Gifting the Bear and a Nostalgic Desire for Childhood Innocence


This article examines twentieth and twentyfirst century adult relational interactions with the teddy bear toy. It describes the association between the teddy’s mythological origins and its infusion with a commoditized sentimentality that provides adults with a nostalgic return to an imagined personal and social time of childhood innocence. This analysis further details how the ‘gifting’ of teddy bears to adults and children in response to social or personal crises denies possibilities for meaningful human interactions and social change. Each and every human being at one time or other has wanted a teddy bear to give them friendship and companionship (Andrews 2004, 1). Fig. 1 (Bumper Picture 1920, 3) Imagine a child holding tightly onto a teddy bear. The bear’s face wears a comforting smile; the child’s shows openness and peacefulness. This is an iconic image that from the early twentieth century has symbolized the toy’s assumed protective innocence shielding the otherwise vulnerable innocent from real or feared harm. The line drawing shown here, from a 1920 children’s picture book, reflects this illusory simplicity. Produced by instilling emotional labor in adult products (Hochschild 1983, 160), this commoditized compassion is constitutive of the adult teddy bear culture that by the 1920s, privileged the toy as a redeemer of individual human frailty and of human social failings. Unlike children’s fantasy, the dominant beliefs and values of this adult culture are governed by an emotive sentimentality that depicts the teddy bear as possessing real feelings toward humans. Thus, as a result of the creation of the teddy bear as emotive subject, the ideology of teddy bear culture sees the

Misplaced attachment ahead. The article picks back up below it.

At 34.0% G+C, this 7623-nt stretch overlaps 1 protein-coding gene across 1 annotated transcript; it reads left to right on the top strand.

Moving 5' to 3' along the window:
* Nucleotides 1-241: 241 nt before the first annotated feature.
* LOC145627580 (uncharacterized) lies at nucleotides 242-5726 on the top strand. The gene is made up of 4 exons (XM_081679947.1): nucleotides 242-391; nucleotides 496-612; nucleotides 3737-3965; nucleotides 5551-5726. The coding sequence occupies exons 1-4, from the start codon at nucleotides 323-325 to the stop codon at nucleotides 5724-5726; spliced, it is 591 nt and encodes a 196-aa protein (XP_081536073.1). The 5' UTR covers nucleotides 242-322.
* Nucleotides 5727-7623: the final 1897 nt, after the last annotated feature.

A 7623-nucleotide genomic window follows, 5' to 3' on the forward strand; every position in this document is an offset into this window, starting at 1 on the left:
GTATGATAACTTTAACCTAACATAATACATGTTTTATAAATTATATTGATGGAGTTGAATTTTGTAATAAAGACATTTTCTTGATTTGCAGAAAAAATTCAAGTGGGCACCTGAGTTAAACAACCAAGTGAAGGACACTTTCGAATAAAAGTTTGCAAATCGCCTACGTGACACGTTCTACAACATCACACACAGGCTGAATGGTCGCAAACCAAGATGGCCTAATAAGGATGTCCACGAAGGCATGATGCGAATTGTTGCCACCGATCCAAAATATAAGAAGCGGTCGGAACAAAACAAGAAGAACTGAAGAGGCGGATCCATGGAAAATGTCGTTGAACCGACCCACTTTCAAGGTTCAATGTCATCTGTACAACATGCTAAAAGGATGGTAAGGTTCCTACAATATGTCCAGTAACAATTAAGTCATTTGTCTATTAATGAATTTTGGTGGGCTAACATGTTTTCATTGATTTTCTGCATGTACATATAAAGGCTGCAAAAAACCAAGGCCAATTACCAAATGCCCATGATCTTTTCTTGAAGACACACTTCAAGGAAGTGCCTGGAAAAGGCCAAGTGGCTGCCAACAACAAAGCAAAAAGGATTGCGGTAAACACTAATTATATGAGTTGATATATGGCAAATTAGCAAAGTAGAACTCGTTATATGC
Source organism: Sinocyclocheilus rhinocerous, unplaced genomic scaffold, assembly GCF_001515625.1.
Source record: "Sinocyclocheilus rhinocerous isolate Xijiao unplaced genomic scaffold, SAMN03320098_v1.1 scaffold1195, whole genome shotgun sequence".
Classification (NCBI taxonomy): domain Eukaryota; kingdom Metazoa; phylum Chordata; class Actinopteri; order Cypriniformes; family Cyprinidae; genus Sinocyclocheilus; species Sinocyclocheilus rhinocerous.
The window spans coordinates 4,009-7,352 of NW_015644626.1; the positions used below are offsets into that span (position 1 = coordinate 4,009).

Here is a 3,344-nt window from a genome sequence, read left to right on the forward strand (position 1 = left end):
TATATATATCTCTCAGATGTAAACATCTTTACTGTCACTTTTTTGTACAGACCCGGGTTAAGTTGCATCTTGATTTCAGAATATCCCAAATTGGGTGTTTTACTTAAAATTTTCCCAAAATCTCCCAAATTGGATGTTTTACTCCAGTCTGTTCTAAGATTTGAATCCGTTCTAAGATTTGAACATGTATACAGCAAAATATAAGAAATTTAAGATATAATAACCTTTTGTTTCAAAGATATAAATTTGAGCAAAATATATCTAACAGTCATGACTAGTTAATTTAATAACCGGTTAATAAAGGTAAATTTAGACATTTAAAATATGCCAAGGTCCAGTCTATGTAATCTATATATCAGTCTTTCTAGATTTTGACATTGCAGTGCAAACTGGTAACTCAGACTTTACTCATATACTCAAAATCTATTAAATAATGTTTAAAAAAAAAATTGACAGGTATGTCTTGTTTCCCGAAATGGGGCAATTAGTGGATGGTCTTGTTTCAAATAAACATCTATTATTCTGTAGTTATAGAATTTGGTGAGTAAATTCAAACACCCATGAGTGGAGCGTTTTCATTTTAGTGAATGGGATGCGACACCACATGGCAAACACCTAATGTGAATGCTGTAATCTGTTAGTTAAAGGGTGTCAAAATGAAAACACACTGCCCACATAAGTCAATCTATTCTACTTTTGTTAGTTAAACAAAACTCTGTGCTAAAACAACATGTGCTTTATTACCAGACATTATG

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@inproceedings{Varga2010GiftingTB, title={Gifting the Bear and a Nostalgic Desire for Childhood Innocence}, author={Donna Varga}, year={2010} }